This woman will be the death of me. Because I may very well kill her myself before they get a hold of her.

Jasmine Hoyer. A woman they were supposed to keep safe before the trial. A pain in the ass is more like it. She wouldn’t do as they advised her, running as often as she could from them and the protection they were there to provide.

When his lieutenant had told him to meet her, he’d refused. “Send someone else,” he’d barked. “I’m tired of dealing with her and her spoiled antics. She’s made it clear she doesn’t want our protection. There are plenty of people in this city who would like mine. I’m not wasting my time.”

He snorted. Declan nodded with a smile to a little boy who waved at him. His comments hadn’t gone over at all. “Which explains why I’m here to meet this obnoxious, spoiled…” He shook his head.

Ten steps from the entrance a scream pierced the air, remarkable considering the level of noise in the area. Immediately, he turned in that direction and started shoving through the crowd.

He reached the woman at the same as another officer. Declan froze. Jasmine. Not the short pink spiked hair, tight clothes wearing Jasmine. But it was her. Which meant she was about to try to slip away, yet again.

“You got this?” he asked the young officer.


“Good.” He began across the street holding out his hand to slow cars so that he could progress. “Jasmine!” He made sure his voice carried over the din.

Her head rose as she looked around, finally focusing in his direction. To his left the sun glinted off something and his gut screamed a warning. He ran directly at her, tackling her to the ground as the first shots rang out. Her bag scattered as they hit.

Pandemonium erupted around them. She lay beneath him, eyes wide.

“Damn it, Jasmine!”

He called it in and scanned the area for the shooter. Every fiber in him wanted to chase this person down but his orders were clear. Keep her safe and alive.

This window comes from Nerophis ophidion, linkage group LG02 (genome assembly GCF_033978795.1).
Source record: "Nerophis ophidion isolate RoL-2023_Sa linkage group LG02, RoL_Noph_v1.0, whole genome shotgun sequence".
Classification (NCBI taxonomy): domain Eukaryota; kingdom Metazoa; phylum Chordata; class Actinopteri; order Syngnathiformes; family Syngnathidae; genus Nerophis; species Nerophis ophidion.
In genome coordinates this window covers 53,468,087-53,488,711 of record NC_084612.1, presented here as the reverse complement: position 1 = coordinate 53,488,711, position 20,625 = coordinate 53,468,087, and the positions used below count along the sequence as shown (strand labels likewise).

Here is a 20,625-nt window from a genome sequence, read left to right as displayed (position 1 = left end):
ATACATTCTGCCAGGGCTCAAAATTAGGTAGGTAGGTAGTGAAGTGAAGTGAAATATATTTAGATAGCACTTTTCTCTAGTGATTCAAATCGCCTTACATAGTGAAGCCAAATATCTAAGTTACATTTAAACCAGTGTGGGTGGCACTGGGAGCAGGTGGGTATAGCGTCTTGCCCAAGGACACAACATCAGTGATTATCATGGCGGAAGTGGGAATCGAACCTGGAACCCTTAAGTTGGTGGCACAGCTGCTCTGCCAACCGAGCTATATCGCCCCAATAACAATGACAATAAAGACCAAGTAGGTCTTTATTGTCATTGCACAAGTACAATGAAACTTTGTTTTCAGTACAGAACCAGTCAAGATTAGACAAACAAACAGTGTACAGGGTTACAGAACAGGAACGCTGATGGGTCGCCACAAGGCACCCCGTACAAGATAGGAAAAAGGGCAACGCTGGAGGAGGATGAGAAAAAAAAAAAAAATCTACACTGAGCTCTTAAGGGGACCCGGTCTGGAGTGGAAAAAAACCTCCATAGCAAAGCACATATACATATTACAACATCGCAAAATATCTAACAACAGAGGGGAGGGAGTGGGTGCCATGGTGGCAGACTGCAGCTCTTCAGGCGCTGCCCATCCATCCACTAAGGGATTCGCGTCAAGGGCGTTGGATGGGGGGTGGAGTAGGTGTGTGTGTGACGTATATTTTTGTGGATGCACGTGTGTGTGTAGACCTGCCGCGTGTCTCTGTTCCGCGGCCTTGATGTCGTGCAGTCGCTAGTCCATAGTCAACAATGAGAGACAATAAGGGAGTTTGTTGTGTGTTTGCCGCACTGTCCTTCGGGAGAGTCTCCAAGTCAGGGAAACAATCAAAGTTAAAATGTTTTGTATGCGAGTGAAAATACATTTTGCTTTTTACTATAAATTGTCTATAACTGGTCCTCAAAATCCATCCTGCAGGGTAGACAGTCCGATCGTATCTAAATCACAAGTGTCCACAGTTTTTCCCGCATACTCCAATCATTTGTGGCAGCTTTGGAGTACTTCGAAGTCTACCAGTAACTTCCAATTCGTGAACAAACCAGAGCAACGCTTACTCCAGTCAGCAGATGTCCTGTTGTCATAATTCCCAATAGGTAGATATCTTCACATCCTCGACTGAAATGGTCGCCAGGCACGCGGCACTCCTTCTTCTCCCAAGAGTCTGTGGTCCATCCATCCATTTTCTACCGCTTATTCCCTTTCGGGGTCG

She struggled beneath him so he got to his feet then hauled her up as well. Shit! I have no clue where they went or what they looked like. He scowled at the woman who continued to tug against him.

“Let go of me!”

“Hold still, Jasmine. I’m in no mood.”

She pulled against his hold, but he ignored her, talking to the cops who had arrived.

“I’m not Jasmine. My bag!” She yanked against him trying to get to the spilled items.

“What?” He glared down at her. “What is your problem?”

“I’d just as soon as not lose my things! That’s what,” she snapped.


Declan looked up to see his lieutenant pushing through. “LT. What are you doing here?”

The man looked at the woman beside him and back to him. “On my way to a meeting when I heard your call.” The man coughed and patted his pockets. “Bring her to my office.” LT waved one meaty hand then walked away.

“Let’s go,” he barked. “You heard LT.”

“He’s not my lieutenant. What if something was stolen from it while you had me pinned on the sidewalk beneath you?” Fury drenched each word that spilled from her mouth.

He crossed his arms and stared down at her before turning his gaze to the surrounding area. “And for your information, you were beneath me because I saved your ungrateful ass from being shot. So… You’re welcome.”

Her eyes widened. “I’m welcome? I’m welcome?” Her voice eclipsed a pitch he wasn’t sure anyone could reach and he winced.

“What’s wrong? Did you have a few more drop phones in there to keep us chasing our tails as we try to protect you? If that’s what you’re worried about being taken I can’t say I’m sorry.”

Her brow converged but he ignored it. She wasn’t about to pull another fast one on him. “I don’t care.”

“You have this all wrong,” she said, tugging against his grip. She gazed behind him, paused, then struggled again.